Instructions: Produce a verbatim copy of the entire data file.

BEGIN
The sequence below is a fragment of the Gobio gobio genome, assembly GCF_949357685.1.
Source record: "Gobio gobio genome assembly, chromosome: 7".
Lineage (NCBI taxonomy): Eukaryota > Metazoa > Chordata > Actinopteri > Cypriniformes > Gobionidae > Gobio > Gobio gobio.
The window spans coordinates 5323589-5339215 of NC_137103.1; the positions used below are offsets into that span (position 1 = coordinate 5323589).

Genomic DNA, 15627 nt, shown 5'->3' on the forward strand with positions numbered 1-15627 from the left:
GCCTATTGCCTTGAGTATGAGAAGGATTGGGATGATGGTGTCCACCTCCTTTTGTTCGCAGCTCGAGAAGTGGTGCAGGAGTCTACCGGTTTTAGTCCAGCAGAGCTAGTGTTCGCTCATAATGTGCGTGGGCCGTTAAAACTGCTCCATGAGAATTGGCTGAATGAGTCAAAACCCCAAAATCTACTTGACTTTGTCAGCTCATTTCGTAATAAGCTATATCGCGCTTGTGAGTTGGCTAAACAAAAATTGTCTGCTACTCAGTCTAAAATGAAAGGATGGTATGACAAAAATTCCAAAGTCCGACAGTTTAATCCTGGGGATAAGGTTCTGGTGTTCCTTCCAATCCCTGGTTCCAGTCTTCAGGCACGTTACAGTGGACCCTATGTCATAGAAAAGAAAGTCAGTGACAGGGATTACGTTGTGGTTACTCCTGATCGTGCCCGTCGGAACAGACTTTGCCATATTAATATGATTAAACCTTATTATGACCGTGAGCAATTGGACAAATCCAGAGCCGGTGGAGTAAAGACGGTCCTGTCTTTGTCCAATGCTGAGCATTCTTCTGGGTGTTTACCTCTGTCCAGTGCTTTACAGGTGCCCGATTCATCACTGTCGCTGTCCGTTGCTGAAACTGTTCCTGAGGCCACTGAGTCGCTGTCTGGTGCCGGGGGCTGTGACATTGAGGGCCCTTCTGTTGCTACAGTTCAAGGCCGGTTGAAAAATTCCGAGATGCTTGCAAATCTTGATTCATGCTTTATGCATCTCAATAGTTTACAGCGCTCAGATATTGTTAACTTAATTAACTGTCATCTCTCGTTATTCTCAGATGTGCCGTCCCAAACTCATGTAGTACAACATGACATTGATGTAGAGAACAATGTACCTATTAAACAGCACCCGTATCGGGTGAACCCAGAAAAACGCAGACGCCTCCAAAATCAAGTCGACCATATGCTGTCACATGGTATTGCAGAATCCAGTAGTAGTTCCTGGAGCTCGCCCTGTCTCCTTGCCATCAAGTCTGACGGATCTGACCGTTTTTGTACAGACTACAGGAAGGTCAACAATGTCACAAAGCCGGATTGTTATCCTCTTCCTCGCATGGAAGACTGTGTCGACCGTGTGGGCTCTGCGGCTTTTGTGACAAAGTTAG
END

The sequence below is a fragment of the Gobio gobio genome, assembly GCF_949357685.1.
Source record: "Gobio gobio genome assembly, chromosome: 7".
Lineage (NCBI taxonomy): Eukaryota > Metazoa > Chordata > Actinopteri > Cypriniformes > Gobionidae > Gobio > Gobio gobio.
The window spans coordinates 5323589-5339215 of NC_137103.1; the positions used below are offsets into that span (position 1 = coordinate 5323589).

Genomic DNA, 15627 nt, shown 5'->3' on the forward strand with positions numbered 1-15627 from the left:
GCCTATTGCCTTGAGTATGAGAAGGATTGGGATGATGGTGTCCACCTCCTTTTGTTCGCAGCTCGAGAAGTGGTGCAGGAGTCTACCGGTTTTAGTCCAGCAGAGCTAGTGTTCGCTCATAATGTGCGTGGGCCGTTAAAACTGCTCCATGAGAATTGGCTGAATGAGTCAAAACCCCAAAATCTACTTGACTTTGTCAGCTCATTTCGTAATAAGCTATATCGCGCTTGTGAGTTGGCTAAACAAAAATTGTCTGCTACTCAGTCTAAAATGAAAGGATGGTATGACAAAAATTCCAAAGTCCGACAGTTTAATCCTGGGGATAAGGTTCTGGTGTTCCTTCCAATCCCTGGTTCCAGTCTTCAGGCACGTTACAGTGGACCCTATGTCATAGAAAAGAAAGTCAGTGACAGGGATTACGTTGTGGTTACTCCTGATCGTGCCCGTCGGAACAGACTTTGCCATATTAATATGATTAAACCTTATTATGACCGTGAGCAATTGGACAAATCCAGAGCCGGTGGAGTAAAGACGGTCCTGTCTTTGTCCAATGCTGAGCATTCTTCTGGGTGTTTACCTCTGTCCAGTGCTTTACAGGTGCCCGATTCATCACTGTCGCTGTCCGTTGCTGAAACTGTTCCTGAGGCCACTGAGTCGCTGTCTGGTGCCGGGGGCTGTGACATTGAGGGCCCTTCTGTTGCTACAGTTCAAGGCCGGTTGAAAAATTCCGAGATGCTTGCAAATCTTGATTCATGCTTTATGCATCTCAATAGTTTACAGCGCTCAGATATTGTTAACTTAATTAACTGTCATCTCTCGTTATTCTCAGATGTGCCGTCCCAAACTCATGTAGTACAACATGACATTGATGTAGAGAACAATGTACCTATTAAACAGCACCCGTATCGGGTGAACCCAGAAAAACGCAGACGCCTCCAAAATCAAGTCGACCATATGCTGTCACATGGTATTGCAGAATCCAGTAGTAGTTCCTGGAGCTCGCCCTGTCTCCTTGCCATCAAGTCTGACGGATCTGACCGTTTTTGTACAGACTACAGGAAGGTCAACAATGTCACAAAGCCGGATTGTTATCCTCTTCCTCGCATGGAAGACTGTGTCGACCGTGTGGGCTCTGCGGCTTTTGTGACAAAGTTAG